Violence was once the law of politics. In The Growth of Political Stability in England, J. H. Plumb observed that “conspiracy and rebellion, treason and plot” were commonplace in 17th-century England. Yet by 1730, the kingdom was tranquil, and “Englishmen were congratulating themselves on their tolerance.”
Politics became pacific, in England and America, because the Whiggish revolutions of 1688 and 1776 vindicated the principle that neither life, nor liberty, nor property can be taken by the state without due process of law. The American patriots — who knew that the power to tax is the power to destroy — further refined this formula for domestic peace by insisting that there can be no taxation without representation. Where these principles prevail, politics is as a rule peaceful. The victors in a political struggle cannot proscribe their opponents; the losers need not resort to violence to save themselves.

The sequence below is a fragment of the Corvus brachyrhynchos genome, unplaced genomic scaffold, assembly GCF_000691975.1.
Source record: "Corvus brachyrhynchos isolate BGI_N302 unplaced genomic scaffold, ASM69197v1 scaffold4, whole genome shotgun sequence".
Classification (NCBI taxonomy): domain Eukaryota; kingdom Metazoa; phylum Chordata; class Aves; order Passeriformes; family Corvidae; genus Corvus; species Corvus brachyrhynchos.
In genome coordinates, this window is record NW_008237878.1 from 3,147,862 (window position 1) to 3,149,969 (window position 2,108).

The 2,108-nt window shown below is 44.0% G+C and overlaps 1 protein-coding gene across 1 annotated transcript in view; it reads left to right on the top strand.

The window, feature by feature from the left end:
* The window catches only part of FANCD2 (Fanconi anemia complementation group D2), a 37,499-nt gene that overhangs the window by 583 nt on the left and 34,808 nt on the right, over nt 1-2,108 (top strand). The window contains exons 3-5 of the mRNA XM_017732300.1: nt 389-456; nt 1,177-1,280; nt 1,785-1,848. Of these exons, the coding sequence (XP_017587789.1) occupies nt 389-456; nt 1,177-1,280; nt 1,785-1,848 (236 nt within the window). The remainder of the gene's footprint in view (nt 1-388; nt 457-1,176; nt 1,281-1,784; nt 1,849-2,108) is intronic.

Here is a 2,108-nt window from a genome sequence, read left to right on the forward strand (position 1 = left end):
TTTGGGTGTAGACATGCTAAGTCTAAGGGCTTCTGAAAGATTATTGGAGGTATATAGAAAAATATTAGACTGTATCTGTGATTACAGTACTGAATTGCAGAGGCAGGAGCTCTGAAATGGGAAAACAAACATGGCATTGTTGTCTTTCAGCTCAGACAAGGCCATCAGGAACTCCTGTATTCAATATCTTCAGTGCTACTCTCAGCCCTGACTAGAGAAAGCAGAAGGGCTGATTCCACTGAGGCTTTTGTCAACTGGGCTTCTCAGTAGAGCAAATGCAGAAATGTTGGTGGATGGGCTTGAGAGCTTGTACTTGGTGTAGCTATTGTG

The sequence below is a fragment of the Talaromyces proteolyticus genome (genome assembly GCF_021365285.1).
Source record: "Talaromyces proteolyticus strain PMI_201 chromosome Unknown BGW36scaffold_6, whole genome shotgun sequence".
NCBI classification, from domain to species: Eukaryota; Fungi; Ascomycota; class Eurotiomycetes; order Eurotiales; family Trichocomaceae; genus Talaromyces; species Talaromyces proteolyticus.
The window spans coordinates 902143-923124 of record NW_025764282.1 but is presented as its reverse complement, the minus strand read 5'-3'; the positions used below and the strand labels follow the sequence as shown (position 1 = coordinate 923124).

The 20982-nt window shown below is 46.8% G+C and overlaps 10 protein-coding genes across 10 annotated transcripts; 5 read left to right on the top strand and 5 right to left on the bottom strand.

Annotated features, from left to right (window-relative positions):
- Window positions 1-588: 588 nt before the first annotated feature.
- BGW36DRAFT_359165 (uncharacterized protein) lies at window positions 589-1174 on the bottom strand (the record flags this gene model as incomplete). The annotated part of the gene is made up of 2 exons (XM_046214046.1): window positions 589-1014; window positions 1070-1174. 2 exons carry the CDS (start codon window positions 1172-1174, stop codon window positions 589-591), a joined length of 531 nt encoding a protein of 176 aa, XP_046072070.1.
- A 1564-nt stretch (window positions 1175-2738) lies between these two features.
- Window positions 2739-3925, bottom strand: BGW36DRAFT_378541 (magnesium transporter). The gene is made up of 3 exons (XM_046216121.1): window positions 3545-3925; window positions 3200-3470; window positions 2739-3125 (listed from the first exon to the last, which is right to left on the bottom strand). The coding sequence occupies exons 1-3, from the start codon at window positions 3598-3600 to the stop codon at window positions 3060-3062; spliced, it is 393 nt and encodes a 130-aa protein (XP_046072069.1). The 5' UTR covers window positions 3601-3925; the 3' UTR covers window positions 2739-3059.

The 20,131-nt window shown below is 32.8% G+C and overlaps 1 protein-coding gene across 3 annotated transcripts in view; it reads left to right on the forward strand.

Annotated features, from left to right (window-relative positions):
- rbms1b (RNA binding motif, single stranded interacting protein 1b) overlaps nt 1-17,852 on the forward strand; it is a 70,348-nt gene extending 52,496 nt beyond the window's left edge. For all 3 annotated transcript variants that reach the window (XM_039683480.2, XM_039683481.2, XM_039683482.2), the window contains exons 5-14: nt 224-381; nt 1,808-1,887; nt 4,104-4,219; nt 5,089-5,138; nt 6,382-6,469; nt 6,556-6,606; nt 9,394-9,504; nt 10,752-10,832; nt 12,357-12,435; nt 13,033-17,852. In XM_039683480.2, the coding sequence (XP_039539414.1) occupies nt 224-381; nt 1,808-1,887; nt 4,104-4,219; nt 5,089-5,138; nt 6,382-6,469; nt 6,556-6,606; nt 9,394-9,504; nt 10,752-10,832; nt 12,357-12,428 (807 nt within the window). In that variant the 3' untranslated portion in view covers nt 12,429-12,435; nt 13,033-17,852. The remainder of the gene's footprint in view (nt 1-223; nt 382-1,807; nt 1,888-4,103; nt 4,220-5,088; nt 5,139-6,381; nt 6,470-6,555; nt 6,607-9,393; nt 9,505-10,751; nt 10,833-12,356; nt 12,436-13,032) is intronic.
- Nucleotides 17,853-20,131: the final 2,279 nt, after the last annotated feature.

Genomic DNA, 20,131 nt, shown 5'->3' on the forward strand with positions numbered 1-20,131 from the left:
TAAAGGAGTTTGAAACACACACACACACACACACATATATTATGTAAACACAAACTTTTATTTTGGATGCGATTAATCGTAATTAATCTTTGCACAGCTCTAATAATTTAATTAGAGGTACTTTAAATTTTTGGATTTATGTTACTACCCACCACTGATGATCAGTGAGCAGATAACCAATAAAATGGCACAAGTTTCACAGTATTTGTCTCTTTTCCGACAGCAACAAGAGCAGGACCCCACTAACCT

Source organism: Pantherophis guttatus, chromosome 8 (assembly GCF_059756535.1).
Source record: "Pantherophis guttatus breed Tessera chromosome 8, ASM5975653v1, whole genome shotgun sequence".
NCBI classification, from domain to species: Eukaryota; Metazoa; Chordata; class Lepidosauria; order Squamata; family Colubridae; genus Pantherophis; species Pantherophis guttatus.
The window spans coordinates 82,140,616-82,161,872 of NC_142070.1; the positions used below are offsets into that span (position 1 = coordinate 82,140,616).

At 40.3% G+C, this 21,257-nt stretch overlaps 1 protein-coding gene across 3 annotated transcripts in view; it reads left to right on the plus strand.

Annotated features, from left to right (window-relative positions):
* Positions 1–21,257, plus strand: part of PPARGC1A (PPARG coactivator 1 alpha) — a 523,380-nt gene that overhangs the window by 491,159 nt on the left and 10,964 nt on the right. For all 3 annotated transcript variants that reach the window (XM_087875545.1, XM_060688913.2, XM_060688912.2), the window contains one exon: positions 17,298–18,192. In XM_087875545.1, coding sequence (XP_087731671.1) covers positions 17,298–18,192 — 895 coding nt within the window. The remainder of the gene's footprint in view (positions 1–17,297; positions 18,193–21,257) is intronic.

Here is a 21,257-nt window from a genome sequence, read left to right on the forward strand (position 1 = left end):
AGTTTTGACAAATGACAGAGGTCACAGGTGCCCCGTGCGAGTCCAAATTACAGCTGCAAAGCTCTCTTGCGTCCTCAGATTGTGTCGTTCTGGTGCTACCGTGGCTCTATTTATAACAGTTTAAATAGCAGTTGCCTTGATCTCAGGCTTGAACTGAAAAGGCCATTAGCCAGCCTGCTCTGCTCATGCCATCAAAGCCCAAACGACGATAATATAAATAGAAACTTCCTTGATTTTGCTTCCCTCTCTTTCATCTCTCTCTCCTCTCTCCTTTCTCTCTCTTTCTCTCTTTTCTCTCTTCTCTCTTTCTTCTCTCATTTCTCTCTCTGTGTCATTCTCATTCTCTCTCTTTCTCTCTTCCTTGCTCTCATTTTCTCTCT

Yet in spite of the tea partiers’ attachment to the country’s founding ideals of limited government and a tranquil political order, Robinson maintains that “the danger of political violence in this country comes overwhelmingly from one direction — the right, not the left.”
What political violence can he mean? Czolgosz, the assassin of President McKinley, was a disciple of the anarchism of social thinkers like Bakunin, who believed that a truly free society would emerge only after a violent revolution led by elite illuminés. When President Kennedy was assassinated, newscasters speculated that he was the victim of “right-wing extremism.” In fact he was killed by a deranged Marxist.